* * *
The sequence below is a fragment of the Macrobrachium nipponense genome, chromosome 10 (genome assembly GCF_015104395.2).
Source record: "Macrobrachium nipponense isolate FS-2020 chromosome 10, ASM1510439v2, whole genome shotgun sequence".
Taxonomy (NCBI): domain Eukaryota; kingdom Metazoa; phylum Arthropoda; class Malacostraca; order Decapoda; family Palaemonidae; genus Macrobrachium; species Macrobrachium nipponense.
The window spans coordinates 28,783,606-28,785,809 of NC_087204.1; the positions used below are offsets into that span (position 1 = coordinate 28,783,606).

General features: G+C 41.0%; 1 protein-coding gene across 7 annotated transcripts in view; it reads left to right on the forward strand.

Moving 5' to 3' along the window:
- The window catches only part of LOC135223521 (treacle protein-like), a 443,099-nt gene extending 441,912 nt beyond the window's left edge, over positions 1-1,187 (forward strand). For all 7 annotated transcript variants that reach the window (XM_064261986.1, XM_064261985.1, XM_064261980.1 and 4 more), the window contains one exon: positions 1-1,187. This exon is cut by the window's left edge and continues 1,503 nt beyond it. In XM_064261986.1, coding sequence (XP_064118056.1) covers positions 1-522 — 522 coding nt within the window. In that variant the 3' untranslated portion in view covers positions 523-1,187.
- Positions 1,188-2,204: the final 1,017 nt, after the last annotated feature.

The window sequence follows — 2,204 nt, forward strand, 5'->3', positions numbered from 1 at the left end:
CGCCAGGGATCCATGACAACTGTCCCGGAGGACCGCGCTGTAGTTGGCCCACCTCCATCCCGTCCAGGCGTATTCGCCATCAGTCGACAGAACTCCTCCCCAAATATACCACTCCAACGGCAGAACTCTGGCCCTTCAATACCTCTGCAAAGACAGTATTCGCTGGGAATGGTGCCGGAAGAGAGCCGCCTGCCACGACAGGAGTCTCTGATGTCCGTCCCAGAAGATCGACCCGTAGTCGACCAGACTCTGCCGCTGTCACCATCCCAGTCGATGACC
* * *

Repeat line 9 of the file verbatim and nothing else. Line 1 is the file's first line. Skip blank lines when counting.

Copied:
The window sequence follows — 2,204 nt, forward strand, 5'->3', positions numbered from 1 at the left end: